1. Learn English
- Listening to one of the great speechifiers of our time can be inspiring. Obama’s message can call you to serve your country, resolve to be a better person, or sacrifice for the greater good (but tragically apparently not to prosecute those responsible for the Bush regime’s crimes). Some aspiring English speakers in Japan have taken this opportunity to brush up on their own speaking skills. Prominent among the “Obama books” that are currently flooding Japanese bookstore displays is CNN’s Obama Speech Collection for students of English as a second language. The book, so far having sold over 400,000 copies, features excerpts from famous Obama speeches with a Japanese translation on the opposite page, which students can use to follow along as they listen to an attached CD. I picked it up the other day and it has proven useful both as a translation reference for US politics and as a handy record of his landmark addresses. I’m not sure how effective it is as a teaching tool, but for a Japanese learner of English inspired by Obama it will no doubt give them easy access to the tools they need (minus the inauguration address, of course).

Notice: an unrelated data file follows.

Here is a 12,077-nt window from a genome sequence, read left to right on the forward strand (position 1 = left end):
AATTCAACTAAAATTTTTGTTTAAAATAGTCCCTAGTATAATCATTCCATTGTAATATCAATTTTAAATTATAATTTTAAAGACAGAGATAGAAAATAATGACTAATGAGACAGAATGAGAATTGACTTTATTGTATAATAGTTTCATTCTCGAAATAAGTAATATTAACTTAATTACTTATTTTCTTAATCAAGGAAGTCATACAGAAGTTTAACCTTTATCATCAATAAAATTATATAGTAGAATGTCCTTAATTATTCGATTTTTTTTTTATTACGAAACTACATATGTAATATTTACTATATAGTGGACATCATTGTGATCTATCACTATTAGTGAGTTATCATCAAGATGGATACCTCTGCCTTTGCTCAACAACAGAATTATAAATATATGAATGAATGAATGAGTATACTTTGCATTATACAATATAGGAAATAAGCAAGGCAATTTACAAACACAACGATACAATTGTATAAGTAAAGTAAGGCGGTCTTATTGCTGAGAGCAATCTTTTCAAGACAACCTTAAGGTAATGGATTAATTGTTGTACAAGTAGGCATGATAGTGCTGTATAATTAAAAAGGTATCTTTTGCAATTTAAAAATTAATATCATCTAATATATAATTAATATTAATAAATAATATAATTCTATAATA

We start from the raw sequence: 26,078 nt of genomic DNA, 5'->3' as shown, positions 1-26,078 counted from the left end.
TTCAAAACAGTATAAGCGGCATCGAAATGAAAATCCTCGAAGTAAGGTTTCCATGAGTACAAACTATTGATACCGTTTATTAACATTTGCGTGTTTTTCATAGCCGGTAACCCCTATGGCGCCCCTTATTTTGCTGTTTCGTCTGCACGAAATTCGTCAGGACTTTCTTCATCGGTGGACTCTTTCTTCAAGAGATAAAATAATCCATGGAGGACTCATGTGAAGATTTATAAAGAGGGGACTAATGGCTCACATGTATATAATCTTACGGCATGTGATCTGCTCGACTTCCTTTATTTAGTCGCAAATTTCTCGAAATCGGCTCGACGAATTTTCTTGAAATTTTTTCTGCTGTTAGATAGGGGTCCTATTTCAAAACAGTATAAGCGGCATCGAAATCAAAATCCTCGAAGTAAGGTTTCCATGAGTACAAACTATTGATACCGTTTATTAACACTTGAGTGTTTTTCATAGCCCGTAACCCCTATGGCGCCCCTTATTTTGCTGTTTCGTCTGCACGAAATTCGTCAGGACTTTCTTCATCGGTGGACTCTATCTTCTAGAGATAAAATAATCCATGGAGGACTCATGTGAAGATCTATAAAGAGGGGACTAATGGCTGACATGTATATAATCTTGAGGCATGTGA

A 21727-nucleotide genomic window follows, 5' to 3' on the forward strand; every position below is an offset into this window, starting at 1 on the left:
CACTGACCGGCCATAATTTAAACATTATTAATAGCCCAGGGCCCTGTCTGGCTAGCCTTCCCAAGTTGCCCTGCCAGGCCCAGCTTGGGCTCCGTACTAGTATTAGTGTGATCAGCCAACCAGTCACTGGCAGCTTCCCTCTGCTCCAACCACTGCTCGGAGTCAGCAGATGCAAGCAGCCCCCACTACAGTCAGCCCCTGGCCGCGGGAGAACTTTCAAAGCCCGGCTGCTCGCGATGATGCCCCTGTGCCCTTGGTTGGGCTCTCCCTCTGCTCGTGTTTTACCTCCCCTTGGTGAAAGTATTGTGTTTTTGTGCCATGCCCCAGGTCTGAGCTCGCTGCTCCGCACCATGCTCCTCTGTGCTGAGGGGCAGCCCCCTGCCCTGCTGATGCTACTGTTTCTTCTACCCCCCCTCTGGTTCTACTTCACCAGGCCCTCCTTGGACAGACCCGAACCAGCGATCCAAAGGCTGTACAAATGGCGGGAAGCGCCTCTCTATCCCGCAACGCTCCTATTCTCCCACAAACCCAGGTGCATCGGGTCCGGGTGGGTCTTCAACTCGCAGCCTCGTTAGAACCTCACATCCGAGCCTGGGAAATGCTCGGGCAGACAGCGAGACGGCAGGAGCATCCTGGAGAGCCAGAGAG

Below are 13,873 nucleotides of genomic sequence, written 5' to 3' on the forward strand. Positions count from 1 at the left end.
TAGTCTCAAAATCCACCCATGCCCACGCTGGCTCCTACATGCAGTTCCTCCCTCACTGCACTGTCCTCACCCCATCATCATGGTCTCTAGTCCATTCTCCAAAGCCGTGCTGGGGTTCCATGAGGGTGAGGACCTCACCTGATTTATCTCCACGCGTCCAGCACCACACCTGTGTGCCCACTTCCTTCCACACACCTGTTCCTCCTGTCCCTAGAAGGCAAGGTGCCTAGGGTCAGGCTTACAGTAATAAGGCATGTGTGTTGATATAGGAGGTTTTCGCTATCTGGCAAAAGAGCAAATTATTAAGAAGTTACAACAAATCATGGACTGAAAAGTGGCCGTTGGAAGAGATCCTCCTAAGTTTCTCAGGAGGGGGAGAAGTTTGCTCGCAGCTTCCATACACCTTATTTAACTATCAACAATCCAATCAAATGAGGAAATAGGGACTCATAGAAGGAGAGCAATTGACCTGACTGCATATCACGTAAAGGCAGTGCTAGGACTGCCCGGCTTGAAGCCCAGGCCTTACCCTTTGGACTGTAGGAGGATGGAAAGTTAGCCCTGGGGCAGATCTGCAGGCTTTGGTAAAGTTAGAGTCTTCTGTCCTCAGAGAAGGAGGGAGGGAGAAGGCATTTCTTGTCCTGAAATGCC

- Meanwhile, much like Kenya’s “Obama imitation contest“, some private English classrooms have started offering Obama mimicry lessons to a reportedly favorable response. In one TV news report, groups of 20+ students lined up to wait their turn to recite famous Obama speeches as a White-boy instructor barked orders on how to mimic Obama’s unique oratory style.
2. Create a mildly unsettling Obama likeness
Here we see some examples of creativity from both traditional and modern artists that deserve an “A” for effort but unfortunately didn’t turn out all that appealing:
- Obama nativity scene, by fence maker Mikami Industries of Higashi-Osaka (check out the whole slideshow from Sankei, or take a tour of the mini White House via the Mikami site):
- UPDATE: Thanks to Matt Alt, I can now show you the (not Japanese but still cool and available in Japan) unofficial Obama action figure, from Japanese Hong Kong firm DiD Corporation:
* Thanks to Andrew Leonard for the correction!
Compare to the real thing:
That’s more like it!